Cleaning and sanitizing old barn wood desk

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Forum topic by Jimlaw posted 02-01-2016 01:52 PM 446 views 0 times favorited 4 replies Add to Favorites Watch
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1 post in 266 days

02-01-2016 01:52 PM

Topic tags/keywords: barn wood safety cleaning sanitize desk

Hoping to get your advice. I got some old barn wood from my wife’s childhood farm. It was part of a barn used to store hay. No idea what the wood has been exposed to. It was in a pile for a while. Found some mouse droppings in it. I gave it to a furniture maker and he made me a desk out of it with no stains, oils or polyurethanes. Picture attached. After it was delivered, I started feeling the wood, and it felt a little dirty. I ran a wet white cloth across it, and the cloth was very dirty. I called the furniture maker and asked him if he cleaned the wood (of course I assumed he would do this). Unfortunately, he told me that he wiped it off and lightly sanded it, and that is it. I then got some sponges and a bucket of water with small amount of dish washing detergent and tried to clean it best I could without soaking the wood. But now, if you rub it with a white cloth, it still comes up dirty.

I am a clean freak, and I am trying to decide what to do in terms of cleaning and sanitizing. Is there anything you would recommend for cleaning? Or sanitizing? Or, is there really any need for either? Should I sand it? Maybe I just put a satin poly finish on it and not worry about it. Although I cannot find any good discussion of it, I am thinking that maybe the dirt and the “patina” are one in the same, and to have the reclaimed look, there has to be dirt.

I did test it for lead and arsenic, and both tests were negative.

Your advice would be greatly appreciated.

4 replies so far

View Snipes's profile


87 posts in 1664 days

#1 posted 02-01-2016 07:26 PM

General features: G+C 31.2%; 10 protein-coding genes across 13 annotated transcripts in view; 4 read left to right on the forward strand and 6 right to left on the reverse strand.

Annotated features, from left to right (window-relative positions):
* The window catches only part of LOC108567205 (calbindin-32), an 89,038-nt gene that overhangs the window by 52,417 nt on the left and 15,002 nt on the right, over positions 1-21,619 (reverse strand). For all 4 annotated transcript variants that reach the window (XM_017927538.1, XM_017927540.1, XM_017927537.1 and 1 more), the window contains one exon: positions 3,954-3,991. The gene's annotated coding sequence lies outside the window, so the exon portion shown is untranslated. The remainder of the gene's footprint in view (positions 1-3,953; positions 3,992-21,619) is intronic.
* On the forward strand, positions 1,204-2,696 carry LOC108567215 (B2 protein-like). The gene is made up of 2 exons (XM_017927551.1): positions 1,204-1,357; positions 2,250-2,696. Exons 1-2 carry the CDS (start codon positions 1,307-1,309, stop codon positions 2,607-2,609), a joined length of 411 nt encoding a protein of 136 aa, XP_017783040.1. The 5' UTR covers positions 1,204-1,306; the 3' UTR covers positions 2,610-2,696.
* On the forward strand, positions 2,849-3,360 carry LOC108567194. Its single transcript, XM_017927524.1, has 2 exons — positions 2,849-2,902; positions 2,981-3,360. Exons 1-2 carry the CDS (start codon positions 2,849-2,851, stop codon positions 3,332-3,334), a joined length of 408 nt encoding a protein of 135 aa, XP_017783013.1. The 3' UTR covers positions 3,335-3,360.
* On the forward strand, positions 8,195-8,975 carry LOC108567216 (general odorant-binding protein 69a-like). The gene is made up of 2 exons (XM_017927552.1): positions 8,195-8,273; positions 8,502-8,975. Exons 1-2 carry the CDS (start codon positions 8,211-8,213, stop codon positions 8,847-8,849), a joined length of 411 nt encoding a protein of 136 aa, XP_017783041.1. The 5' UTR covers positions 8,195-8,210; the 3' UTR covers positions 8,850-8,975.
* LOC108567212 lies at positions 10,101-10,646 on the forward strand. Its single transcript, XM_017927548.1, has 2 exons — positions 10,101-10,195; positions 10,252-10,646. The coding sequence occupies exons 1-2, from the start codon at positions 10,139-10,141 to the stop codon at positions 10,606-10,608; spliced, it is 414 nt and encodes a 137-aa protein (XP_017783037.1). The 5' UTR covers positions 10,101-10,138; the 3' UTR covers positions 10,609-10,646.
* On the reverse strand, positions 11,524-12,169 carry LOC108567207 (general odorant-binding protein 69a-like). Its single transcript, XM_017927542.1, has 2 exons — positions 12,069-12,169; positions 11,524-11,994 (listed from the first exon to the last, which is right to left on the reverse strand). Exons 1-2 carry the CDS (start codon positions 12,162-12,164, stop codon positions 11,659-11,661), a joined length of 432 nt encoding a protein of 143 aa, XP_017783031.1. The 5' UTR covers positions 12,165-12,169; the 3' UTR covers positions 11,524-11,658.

Looks like a nice desk. Don’t do any more scrubbing on it, just add a couple coats of satin poly. Do some testing on scrap first as it will change the color some. I prefer the look of oil base on that old lumber, but will definitely make it darker.

-- if it is to be it is up to me

View clin's profile


485 posts in 416 days

#2 posted 02-01-2016 11:49 PM

I’m no expert, but I think you are correct that what you are wiping off is the patina. Might be some actual dirt of course. But I think if you scrub too much, you’ll remove too much of the good stuff that gives it character.

I also add a vote for wipe on satin poly. This should reduce slivers, making it a bit more friendly to use.

If you’re concerned about germs, put the desk out in the sun. Sunlight is a pretty good sanitizer. Of course since the sunlight won’t get into all the nooks and crannies, or underside etc, this only does so much, but if anything it will add to the character of the wood, where bleach would be something to avoid.

And heck, who knows, that wood might actually have fewer germs than your kitchen counter.

-- Clin

View conifur's profile


955 posts in 571 days

#3 posted 02-02-2016 01:12 AM

2 things, at least you admit your fetish. OMG, I hate germafobes, germs are good for your immune system in small quantities. WTS, Shellac would be a good choice too instead of Poly and it is natural!!!!!!!!!!!!.

-- Knowledge and experience equals Wisdom, Michael Frankowski

View builtinbkyn's profile


650 posts in 360 days

#4 posted 02-02-2016 01:43 AM

There probably isn’t a lot to be worried about. The wood used to construct the desk was milled and sized by the person who built it. It’s a good bet that most if not all of the surfaces that were originally exposed to – what ever – have been removed by the fabrication process including the sanding he said he performed. Most if not all of what you are wiping off is the dust from the aforementioned processes and from the guys shop itself. I don’t think you have much to worry about in terms of “germs”.

It wouldn’t be a bad idea to seal the wood. It won’t only protect you, it will protect the desk. There are various ways of doing this. Find a qualified finisher in your area and ask his opinion on what he would use.

Edit: It’s a nice desk. Get a glass top to protect yourself and the wood ;)

Here’s your ‘upstanding’ desk. It’s a shame to look at it ‘sideways’:)

-- Bill, Yo! Brooklyn :)

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